First ever Robert Emmet statue re-dedicated at ceremony in US

Sculpture of 19th century Irish rebel commemorated at event marking 1916 Rising

 Defence Forces Captain Peter Kelleher  reads the 1916 Proclamation at the ceremony in Washington

Defence Forces Captain Peter Kelleher reads the 1916 Proclamation at the ceremony in Washington

 

The first statue ever created of Irish revolutionary Robert Emmet has been re-dedicated in Washington DC at a ceremony that also jointly marked the centenary of the 1916 Easter Rising.

The restored bronze sculpture by the Kerry-born Irish-American artist Jerome Connor is the original of four identical statues, including one that stands in St Stephen’s Green in Dublin and another in San Francisco’s Golden Gate Park unveiled by Eamon de Valera in 1919.

Irish ambassador to the US Anne Anderson said at the ceremony that she had no doubt that Irish Americans would “pause here, and reflect, and acknowledge Robert Emmet’s place in the pantheon of Irish heroes.”

In 1912, the Smithsonian Institution offered space in the rotunda of the US National Museum, now the Smithsonian’s Natural History Museum, to a statue for Emmet and Connor was commissioned by a group of Irish Americans.

The statue is now located a short distance from the Embassy of Ireland and the Irish ambassador’s residence in Washington. It was moved there in April 1966 to commemorate the 50th anniversary of the Rising.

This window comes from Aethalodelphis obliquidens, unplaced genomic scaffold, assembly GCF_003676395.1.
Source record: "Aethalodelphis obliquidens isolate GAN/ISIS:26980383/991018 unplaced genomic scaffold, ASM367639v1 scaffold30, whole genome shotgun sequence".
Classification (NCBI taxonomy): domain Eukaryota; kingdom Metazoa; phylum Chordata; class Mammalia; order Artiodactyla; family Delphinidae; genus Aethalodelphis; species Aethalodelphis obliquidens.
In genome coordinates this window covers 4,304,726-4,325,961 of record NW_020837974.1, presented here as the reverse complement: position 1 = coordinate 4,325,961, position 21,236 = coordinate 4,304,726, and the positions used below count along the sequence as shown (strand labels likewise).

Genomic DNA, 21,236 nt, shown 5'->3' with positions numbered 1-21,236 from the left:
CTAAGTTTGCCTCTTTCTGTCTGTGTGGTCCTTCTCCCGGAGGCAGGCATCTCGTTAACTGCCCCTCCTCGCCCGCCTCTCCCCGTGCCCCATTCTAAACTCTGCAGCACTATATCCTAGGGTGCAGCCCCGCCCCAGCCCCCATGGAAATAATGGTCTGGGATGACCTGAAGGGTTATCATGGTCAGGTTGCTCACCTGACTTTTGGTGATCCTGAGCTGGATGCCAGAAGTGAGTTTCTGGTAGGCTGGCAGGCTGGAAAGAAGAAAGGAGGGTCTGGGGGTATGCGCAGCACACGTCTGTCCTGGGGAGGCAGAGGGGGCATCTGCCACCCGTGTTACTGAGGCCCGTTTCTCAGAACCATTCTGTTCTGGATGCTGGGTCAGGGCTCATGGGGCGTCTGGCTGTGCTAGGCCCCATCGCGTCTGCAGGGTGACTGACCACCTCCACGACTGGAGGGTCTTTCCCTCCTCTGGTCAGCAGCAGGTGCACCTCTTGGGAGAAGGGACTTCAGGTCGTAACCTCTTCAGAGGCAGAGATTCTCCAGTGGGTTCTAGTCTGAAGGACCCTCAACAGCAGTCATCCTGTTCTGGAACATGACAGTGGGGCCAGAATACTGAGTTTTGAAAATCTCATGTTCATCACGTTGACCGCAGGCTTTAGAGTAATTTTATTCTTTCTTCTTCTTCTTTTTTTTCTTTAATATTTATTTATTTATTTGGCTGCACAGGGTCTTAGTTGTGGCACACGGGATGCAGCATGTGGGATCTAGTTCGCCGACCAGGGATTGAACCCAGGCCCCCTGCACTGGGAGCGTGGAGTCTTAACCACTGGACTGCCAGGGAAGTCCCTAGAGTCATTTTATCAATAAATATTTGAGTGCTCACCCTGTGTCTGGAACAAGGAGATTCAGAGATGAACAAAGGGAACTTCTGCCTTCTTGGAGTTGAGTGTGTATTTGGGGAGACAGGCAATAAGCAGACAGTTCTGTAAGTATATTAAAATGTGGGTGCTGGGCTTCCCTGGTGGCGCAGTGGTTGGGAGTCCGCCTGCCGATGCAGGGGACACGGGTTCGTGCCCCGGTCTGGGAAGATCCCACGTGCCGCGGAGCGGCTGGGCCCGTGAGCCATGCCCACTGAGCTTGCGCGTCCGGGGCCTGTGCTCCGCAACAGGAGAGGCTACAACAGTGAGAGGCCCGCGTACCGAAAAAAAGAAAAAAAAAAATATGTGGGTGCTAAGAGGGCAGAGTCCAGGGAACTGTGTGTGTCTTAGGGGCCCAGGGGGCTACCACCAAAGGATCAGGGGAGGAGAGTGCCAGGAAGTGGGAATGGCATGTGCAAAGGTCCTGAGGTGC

George Washington of Ireland

President Lyndon Baines Johnson sent a message to the original dedication that year, noting how “the sheer patriotism and the gallant courage of Robert Emmet have inspired Americans no less than Irishmen”.

Betsy Broun, director of the Smithsonian American Art Museum, said that the statue was “a powerful emblem of Irish-American friendship and unity” to a man honoured as the “George Washington of Ireland.”

The US National Park Service has cleaned up the site around the statue to make the sculpture more visible and planted three Irish yew trees nearby.

“He is all washed up - he looks beautiful,” said Washington resident Anne Emmet (73), a descendant of Emmet’s brother Thomas Addis Emmet.

“I am just so proud and patriotic, just full of emotion,” said Kate Wirth, looking at the statue created by Connor, her great-great uncle.

Defence Forces Captain Peter Kelleher, as he did in front of the GPO in Dublin last month, read the 1916 Proclamation at the ceremony that was attended by Congressman Joe Crowley from New York and Dubliner David O’Sullivan, the EU ambassador to the US.

Mr Crowley, who spoke with pride of a portrait of Emmet that hangs in his congressional office, is the lead sponsor of a bill to the US Congress to have the small triangular park renamed Robert Emmet Park.

Emmet, who was strongly influenced by the American Revolution, led a rebellion against British rule, was tried for treason and executed in 1803.